# Timeline of *Systematic Data* and the Development of *Computable Knowledge*

## 20,000 BC

### 20,000 BC: Arithmetic

#### Counting abstract objects

The invention of arithmetic provides a way to abstractly compute numbers of objects.

### 15,000 BC: Cave Painting

#### Representing events by pictures

The Lascaux cave paintings record the first known narrative stories.

### 3500 BC: Written Language

#### A systematic way to record knowledge

A central event in the emergence of civilization, written language provides a systematic way to record and transmit knowledge.

### 3000 BC: Registering Land Ownership

Babylonian stone boundary markers begin to include inscriptions that record ownership of land.

## 2500 BC

### 2500 BC: Sumerian Calendar

#### Organizing time

The first known calendar system is established, rounding the lunar month to 30 days to create a 360-day year.

### 2200 BC: *I Ching*

#### Symbols for destiny

The 64 possible hexagrams of the Chinese *I Ching* are
taken to enumerate possible features of life and destiny.

### 2150 BC: Akkadian Measures

#### Making a standard for measurement

The Akkadian Empire adopts a single unified standard for measuring volume, based on the royal gur-cube.

### 1800 BC: Babylonian Census

#### Taking stock of a kingdom

The Babylonian census begins the practice of systematically counting and recording people and commodities for taxation and other purposes.

### 1790 BC: Code of Hammurabi

#### Codifying civil laws

Hammurabi writes down 281 laws prescribing civil behavior in the kingdom of Babylon.

### 1700 BC: Babylonian Mathematical Tables

Babylonians make tables of multiplication, reciprocals, squares, cubes, and square and cube roots.

### 1250 BC: Library at Thebes

#### A building to store knowledge

The Library at Thebes is the first known effort to gather and make many sources of knowledge available in one place.

### 1150 BC: Egyptian Maps

#### Recording geographic knowledge

The Turin Papyrus is the first known topographic map.

## 1000 BC

### 600 BC: Lydian Coinage

#### Coins to represent value

Lydia (in modern Turkey) introduces gold and silver coins to represent monetary value.

### 500 BC: Babylonian Astronomy

#### Using arithmetic to predict the heavens

The Babylonians introduce mathematical calculation as a way to track the behavior of planets and a few other systems in nature.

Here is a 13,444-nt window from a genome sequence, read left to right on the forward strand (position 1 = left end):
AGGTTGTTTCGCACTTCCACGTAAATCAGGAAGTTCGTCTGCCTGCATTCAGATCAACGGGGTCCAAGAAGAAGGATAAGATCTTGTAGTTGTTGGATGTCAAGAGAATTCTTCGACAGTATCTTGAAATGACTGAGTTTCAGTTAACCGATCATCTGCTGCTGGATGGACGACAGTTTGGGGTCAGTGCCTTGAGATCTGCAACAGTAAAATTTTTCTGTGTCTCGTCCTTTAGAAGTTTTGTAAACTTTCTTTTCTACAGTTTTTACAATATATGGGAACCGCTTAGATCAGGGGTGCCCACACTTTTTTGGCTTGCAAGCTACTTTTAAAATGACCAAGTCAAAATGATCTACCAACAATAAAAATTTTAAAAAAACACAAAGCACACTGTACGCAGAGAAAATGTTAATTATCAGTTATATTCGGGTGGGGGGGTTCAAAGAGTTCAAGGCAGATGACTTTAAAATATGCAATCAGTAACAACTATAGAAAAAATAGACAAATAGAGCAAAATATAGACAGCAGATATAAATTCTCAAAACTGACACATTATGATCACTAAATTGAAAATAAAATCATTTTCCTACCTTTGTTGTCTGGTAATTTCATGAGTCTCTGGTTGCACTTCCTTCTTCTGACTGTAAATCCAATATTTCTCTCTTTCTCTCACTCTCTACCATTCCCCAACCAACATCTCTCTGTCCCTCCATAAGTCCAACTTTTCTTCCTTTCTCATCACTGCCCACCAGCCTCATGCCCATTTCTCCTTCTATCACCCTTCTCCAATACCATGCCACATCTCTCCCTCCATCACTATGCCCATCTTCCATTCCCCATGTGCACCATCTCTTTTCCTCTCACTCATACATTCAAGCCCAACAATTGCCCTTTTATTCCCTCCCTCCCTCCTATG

### 500 BC: Pythagoras

#### Numbers are the key to nature

The Pythagoreans promote the idea that numbers can be used to systematically understand and compute aspects of nature, music, and the world.

### 400 BC: Panini

#### Finding the rules of human language

Panini creates a grammar for Sanskrit, forming the basis for systematic linguistics.

### 387 BC: Plato's Academy

#### Teaching knowledge systematically

Plato founds his "Academy", which operates in Athens for nine centuries.

### 350 BC: Aristotle

#### Classifying the world and introducing logic

Aristotle tries to systematize knowledge, first, by classifying objects in the world, and second, by inventing the idea of logic as a way to formalize human reasoning.

### 325 BC: Library of Alexandria

#### Collecting the world's knowledge

The Library of Alexandria collects perhaps half a million scrolls with works covering all areas of knowledge.

### 300 BC: Euclid

#### Organizing mathematical truth

Euclid writes his *Elements*, systematically
presenting theorems of geometry and arithmetic.

### 250 BC: Archimedes

#### Computing as a basis for technology

Archimedes uses mathematics to create and understand technological devices and possibly builds gear-based, mechanical astronomical calculators.

### 200 BC: Eratosthenes

#### Labeling the Earth

Eratosthenes creates the system of longitude and latitude and uses it to create a scaled map of the known world.

### 100 BC: Antikythera Mechanism

#### A machine for computing

A gear-based device that survives today is created to compute calendrical computation.

### 45 BC: Julius Caesar

#### Standardizing the months

Julius Caesar institutes the Julian calendar, establishing the lengths of the twelve months.